Ensuring the Future Safety of Windfarms

    The Challenge

    Her Majesty’s Government (HMG), under the Offshore Wind Sector Deal, plans to install 40GW of offshore wind electricity generation capacity (expected to represent ca 40% of the UK’s electricity need) from offshore windfarms in the UK by 2030. This deal has also set a target of supporting 60,000 jobs and £2.4bn per annum of exports by 2030. However, this potential expansion of windfarm locations presents a problem for air surveillance radar operators who are tasked with understanding the “air picture”.

    Wind turbine sites consist of large structures which present significant Radar Cross Sections (RCS). In static positions, these returns can be mitigated using standard filtering techniques, however, a rotating turbine blade produces strong radar returns that can’t be mitigated through traditional clutter filtering.

    We were tasked to investigate the use of the latest in machine learning techniques to better enable detection and tracking of potential risks in the vicinity of a wind farm.

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    Doppler-scan

    The Approach

    The doppler shift from turbine blades can be sufficiently large to appear in the side-lobes of a radar. Wind turbines will also tend to scatter the radar signal in many directions, and this can cause multi-path effects leading to false detection tracks.

    Differentiating between spurious and real tracks can be a difficult task for an operator or a tracking algorithm but through a combination of modeling, simulation and scaled experiments, we planned to demonstrate that applying Deep Learning architectures can help to remove wind turbine returns whilst retaining the returns from tracks of interest.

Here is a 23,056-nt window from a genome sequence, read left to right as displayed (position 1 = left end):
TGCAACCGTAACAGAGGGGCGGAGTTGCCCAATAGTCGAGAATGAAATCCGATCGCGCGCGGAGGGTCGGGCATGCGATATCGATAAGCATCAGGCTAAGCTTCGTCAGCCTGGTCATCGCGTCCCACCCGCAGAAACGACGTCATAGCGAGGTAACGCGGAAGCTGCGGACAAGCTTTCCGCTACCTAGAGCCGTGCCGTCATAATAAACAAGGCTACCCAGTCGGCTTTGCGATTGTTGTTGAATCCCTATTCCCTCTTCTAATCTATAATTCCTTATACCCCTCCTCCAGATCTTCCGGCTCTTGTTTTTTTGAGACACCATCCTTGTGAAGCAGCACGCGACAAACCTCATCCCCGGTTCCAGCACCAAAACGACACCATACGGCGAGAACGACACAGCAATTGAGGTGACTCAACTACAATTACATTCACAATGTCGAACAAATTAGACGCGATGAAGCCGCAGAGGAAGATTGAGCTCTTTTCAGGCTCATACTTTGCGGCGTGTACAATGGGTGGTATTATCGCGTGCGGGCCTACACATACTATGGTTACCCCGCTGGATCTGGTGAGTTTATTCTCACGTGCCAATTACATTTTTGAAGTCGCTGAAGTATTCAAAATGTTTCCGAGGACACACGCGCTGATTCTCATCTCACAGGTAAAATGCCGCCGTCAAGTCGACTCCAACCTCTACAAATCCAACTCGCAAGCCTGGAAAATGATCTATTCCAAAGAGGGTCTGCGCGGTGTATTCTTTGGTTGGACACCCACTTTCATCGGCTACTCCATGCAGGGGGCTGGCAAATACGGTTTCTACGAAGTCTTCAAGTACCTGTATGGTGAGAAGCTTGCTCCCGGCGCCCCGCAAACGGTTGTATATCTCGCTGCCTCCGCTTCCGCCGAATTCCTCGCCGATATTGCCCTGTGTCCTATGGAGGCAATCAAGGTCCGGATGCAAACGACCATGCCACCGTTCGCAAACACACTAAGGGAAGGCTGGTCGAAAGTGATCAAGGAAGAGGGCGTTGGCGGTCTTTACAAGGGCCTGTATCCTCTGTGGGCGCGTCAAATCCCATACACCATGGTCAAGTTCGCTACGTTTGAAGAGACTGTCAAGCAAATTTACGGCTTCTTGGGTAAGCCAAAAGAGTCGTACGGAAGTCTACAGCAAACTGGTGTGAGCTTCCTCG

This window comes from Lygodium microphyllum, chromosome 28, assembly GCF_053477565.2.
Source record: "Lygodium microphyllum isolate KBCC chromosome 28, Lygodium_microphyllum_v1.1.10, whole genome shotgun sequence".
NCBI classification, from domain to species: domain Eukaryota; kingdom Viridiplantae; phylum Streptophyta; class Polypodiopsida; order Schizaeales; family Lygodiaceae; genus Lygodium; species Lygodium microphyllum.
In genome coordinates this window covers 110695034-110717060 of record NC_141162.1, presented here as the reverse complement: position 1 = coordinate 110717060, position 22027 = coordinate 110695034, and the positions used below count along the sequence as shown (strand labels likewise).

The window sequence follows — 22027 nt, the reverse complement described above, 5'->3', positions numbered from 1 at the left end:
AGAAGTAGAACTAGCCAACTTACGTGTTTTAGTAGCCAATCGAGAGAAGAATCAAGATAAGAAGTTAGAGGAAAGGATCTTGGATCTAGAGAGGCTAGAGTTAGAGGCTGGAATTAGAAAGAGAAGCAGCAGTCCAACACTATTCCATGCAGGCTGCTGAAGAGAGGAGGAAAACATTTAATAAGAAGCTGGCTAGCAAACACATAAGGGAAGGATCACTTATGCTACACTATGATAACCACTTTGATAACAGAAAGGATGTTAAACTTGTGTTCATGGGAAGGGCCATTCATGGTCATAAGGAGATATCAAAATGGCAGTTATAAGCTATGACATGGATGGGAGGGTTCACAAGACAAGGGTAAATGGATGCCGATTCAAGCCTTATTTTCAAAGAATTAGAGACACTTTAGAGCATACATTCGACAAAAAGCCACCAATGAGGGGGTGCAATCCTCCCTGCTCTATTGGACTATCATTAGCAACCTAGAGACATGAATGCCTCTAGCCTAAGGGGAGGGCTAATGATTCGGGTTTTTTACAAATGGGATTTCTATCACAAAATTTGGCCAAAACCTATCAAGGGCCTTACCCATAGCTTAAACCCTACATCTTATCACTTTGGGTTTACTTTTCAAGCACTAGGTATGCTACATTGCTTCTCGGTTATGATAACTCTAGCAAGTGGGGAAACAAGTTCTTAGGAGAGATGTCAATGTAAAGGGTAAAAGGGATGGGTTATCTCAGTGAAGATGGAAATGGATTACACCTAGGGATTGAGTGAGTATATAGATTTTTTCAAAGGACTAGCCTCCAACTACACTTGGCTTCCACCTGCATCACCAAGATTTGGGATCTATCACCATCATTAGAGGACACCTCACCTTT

The Approach

    The doppler shift from turbine blades can be sufficiently large to appear in the side-lobes of a radar. Wind turbines will also tend to scatter the radar signal in many directions, and this can cause multi-path effects leading to false detection tracks.

    Differentiating between spurious and real tracks can be a difficult task for an operator or a tracking algorithm but through a combination of modelling, simulation and scaled experiments, we planned to demonstrate that applying Deep Learning architectures can help to remove wind turbine returns whilst retaining the returns from tracks of interest.

    Doppler-scan

    The Outcome

    We successfully developed simulation and scaled experiments which identified various deep learning approaches and determined which route was best suited to the task.

    Our deep learning approach has been shown to remove background rotational clutter to better enable target detection and tracking and we are about to start a further phase with our customer to develop this technology further.

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